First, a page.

(This piece first appeared on Adobe Stories. Find other Adobe Stories here.)

Having developed an international reputation for creating altered photographs with ecological concerns, in Antarctica I became interested in creating an editorial (relatively unaltered) body of work to compare and contrast these two modes of perception and expression. In particular, I was interested in seeing which mode of expression could be most effective for environmental advocacy, if this varies with the context they are presented in, and if they can strengthen each other.

A simple project initially, it continues to grow. A single exhibit and book has become multiple exhibits and books, lectures, a website and Antarctic workshop program.

I started using Photoshop 1 as an artist in residence at Kodak’s Center for Creative Imaging. I beta-tested Lightroom 1. I’ve used every version of Photoshop and Lightroom since their initial release. (Lightroom 1 was released during my second voyage to Antarctica.)

Compared to Photoshop’s capabilities, Lightroom’s capabilities are limited. Because the nature of my first Antarctica project was editorial, I was interested in working within stricter limits and Lightroom’s limits fit those. Lightroom also offered the promise of greater organizational capabilities and productivity, which was very useful while handling a high volume of images made on an extended voyage. Lightroom delivered.

Lightroom not only streamlined up my workflow and accelerated my productivity, it also helped me develop my projects conceptually by making it easier to find and organize patterns of thought and create continuities for their presentation. Collecting, comparing, selecting and sequencing images becomes much easier, and this in turn aids more sophisticated storytelling.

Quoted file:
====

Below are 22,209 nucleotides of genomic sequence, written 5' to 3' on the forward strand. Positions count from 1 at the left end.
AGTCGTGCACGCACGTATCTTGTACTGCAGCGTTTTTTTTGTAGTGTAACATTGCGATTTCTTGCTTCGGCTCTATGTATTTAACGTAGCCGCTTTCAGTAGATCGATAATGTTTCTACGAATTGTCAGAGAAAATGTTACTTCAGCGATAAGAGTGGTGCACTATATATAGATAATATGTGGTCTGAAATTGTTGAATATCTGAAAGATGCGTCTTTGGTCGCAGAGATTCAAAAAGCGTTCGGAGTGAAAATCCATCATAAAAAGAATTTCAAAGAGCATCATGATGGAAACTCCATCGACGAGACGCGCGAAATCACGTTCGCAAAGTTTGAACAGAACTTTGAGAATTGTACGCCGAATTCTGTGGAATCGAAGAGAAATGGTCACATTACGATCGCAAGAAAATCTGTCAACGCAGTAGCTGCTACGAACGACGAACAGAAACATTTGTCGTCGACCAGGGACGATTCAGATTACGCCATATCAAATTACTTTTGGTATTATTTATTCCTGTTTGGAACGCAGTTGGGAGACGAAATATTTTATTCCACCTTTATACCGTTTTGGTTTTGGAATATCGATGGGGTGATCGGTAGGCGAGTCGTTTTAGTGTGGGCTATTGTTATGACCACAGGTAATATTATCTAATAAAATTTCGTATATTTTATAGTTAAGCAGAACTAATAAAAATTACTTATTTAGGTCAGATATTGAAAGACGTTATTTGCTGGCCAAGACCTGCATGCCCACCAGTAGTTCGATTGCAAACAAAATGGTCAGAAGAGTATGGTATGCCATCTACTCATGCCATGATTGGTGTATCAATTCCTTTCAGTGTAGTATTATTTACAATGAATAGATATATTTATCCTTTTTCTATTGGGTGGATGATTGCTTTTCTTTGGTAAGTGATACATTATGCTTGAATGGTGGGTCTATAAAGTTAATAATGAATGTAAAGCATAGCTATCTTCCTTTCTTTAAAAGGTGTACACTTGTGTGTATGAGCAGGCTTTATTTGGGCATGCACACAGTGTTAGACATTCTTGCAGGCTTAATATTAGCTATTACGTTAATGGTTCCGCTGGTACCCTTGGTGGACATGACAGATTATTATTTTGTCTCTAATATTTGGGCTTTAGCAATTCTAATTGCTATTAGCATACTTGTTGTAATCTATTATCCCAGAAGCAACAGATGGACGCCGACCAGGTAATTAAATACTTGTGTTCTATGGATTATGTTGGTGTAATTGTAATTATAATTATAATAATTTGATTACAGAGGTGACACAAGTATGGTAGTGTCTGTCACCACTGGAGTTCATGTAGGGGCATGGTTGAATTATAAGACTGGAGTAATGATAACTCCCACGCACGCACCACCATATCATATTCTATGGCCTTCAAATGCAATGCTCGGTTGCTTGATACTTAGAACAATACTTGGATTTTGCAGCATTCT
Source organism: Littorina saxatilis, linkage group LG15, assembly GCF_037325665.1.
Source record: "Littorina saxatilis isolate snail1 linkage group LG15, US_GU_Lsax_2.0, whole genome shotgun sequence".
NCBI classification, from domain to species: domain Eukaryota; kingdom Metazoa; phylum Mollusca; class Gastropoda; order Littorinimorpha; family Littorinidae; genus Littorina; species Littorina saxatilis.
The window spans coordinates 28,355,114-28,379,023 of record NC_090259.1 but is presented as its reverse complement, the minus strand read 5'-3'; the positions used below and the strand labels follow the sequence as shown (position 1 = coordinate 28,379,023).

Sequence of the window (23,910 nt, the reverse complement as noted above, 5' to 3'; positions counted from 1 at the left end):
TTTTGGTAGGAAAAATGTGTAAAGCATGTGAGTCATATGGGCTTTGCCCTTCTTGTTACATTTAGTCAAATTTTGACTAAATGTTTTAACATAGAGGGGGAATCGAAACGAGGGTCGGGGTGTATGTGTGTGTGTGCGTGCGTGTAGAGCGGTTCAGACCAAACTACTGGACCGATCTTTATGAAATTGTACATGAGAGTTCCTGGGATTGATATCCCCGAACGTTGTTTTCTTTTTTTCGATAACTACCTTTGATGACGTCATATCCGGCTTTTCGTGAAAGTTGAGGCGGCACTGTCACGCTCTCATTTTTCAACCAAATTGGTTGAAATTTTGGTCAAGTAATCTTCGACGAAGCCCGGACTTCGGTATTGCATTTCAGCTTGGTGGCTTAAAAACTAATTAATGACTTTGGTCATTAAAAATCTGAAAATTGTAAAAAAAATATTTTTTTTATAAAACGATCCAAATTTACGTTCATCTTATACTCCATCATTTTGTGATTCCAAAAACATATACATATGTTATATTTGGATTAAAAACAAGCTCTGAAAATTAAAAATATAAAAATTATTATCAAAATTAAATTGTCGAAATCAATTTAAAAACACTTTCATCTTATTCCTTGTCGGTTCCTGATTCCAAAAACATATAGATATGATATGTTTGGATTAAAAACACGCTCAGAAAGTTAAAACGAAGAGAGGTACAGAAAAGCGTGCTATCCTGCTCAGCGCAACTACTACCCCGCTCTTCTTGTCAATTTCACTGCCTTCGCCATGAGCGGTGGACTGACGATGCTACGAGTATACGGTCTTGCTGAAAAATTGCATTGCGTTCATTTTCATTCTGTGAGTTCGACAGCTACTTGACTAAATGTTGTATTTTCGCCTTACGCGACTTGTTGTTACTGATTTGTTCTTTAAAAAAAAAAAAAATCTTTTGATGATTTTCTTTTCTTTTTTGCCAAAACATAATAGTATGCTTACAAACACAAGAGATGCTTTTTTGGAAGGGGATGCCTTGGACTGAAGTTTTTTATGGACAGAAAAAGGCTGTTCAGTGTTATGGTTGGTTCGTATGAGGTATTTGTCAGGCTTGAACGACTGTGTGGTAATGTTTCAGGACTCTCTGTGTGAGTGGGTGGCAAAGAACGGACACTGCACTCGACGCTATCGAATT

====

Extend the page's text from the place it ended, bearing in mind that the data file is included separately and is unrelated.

Lightroom helps me see my images better. It offers four ways to view your images: Loupe, Compare, Survey and Grid. Moving in and out of these views helps you see your images better both solo and in relationship to each other. Lightroom’s Collections are equally essential for seeing, creating, and refining relationships between images. With Collections I can easily group like images from multiple folders and hard drives, assessing relative strengths and weaknesses, identifying patterns of thought, and creating sequences to advance a story fluidly. Changing how you see your images changes what you see in your images. How you see your images is important. I can think of few things that are as important.

My Antarctica project and Lightroom brought me back to basics. This shift in focus encouraged me to further strengthen both my camera skills and my storytelling practices, and consequently my vision as a whole. This opened new avenues of discovery encouraging me to think about still images even more cinematically.

You can learn more about my Antarctica project – view images in galleries and slideshows, preview books, download screensavers, find facts about the region, read blog entries made live on site, and much more at www.johnpaulcaponigro/antarctica.com.

Sign up for my Antarctica digital photography workshops here.

Sign up for my Antarctica 2013 digital photography workshop by emailing jpc@johnpaulcaponigro.com.


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